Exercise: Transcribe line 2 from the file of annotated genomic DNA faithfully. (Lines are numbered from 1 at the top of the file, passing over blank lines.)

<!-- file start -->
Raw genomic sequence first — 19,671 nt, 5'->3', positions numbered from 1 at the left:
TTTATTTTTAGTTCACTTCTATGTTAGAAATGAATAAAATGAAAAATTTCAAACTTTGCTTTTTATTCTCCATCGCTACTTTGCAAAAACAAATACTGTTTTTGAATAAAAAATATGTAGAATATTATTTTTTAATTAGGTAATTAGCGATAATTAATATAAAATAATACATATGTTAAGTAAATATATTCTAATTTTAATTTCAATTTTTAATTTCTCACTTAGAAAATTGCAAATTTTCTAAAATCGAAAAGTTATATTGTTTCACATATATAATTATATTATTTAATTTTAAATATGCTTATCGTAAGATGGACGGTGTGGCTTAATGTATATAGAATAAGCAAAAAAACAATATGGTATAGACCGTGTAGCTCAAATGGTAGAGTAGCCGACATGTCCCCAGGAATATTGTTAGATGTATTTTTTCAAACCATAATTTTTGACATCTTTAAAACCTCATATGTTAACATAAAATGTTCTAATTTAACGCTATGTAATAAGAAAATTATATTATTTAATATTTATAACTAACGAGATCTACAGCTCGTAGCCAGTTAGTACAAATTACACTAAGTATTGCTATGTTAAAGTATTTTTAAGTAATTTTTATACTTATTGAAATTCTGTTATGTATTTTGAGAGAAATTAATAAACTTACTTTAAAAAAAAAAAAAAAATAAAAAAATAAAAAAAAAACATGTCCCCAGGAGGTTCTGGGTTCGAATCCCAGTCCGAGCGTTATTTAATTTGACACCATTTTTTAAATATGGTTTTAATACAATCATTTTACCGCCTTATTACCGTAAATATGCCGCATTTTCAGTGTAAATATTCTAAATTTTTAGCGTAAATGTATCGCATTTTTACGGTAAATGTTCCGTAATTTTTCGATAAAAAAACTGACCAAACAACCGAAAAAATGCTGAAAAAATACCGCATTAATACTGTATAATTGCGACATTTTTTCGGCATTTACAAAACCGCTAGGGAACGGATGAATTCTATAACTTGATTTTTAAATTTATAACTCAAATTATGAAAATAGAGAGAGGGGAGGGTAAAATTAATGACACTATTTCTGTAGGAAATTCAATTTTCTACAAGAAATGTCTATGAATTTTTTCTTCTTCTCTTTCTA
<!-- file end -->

TTTATTTTTAGTTCACTTCTATGTTAGAAATGAATAAAATGAAAAATTTCAAACTTTGCTTTTTATTCTCCATCGCTACTTTGCAAAAACAAATACTGTTTTTGAATAAAAAATATGTAGAATATTATTTTTTAATTAGGTAATTAGCGATAATTAATATAAAATAATACATATGTTAAGTAAATATATTCTAATTTTAATTTCAATTTTTAATTTCTCACTTAGAAAATTGCAAATTTTCTAAAATCGAAAAGTTATATTGTTTCACATATATAATTATATTATTTAATTTTAAATATGCTTATCGTAAGATGGACGGTGTGGCTTAATGTATATAGAATAAGCAAAAAAACAATATGGTATAGACCGTGTAGCTCAAATGGTAGAGTAGCCGACATGTCCCCAGGAATATTGTTAGATGTATTTTTTCAAACCATAATTTTTGACATCTTTAAAACCTCATATGTTAACATAAAATGTTCTAATTTAACGCTATGTAATAAGAAAATTATATTATTTAATATTTATAACTAACGAGATCTACAGCTCGTAGCCAGTTAGTACAAATTACACTAAGTATTGCTATGTTAAAGTATTTTTAAGTAATTTTTATACTTATTGAAATTCTGTTATGTATTTTGAGAGAAATTAATAAACTTACTTTAAAAAAAAAAAAAAAATAAAAAAATAAAAAAAAAACATGTCCCCAGGAGGTTCTGGGTTCGAATCCCAGTCCGAGCGTTATTTAATTTGACACCATTTTTTAAATATGGTTTTAATACAATCATTTTACCGCCTTATTACCGTAAATATGCCGCATTTTCAGTGTAAATATTCTAAATTTTTAGCGTAAATGTATCGCATTTTTACGGTAAATGTTCCGTAATTTTTCGATAAAAAAACTGACCAAACAACCGAAAAAATGCTGAAAAAATACCGCATTAATACTGTATAATTGCGACATTTTTTCGGCATTTACAAAACCGCTAGGGAACGGATGAATTCTATAACTTGATTTTTAAATTTATAACTCAAATTATGAAAATAGAGAGAGGGGAGGGTAAAATTAATGACACTATTTCTGTAGGAAATTCAATTTTCTACAAGAAATGTCTATGAATTTTTTCTTCTTCTCTTTCTA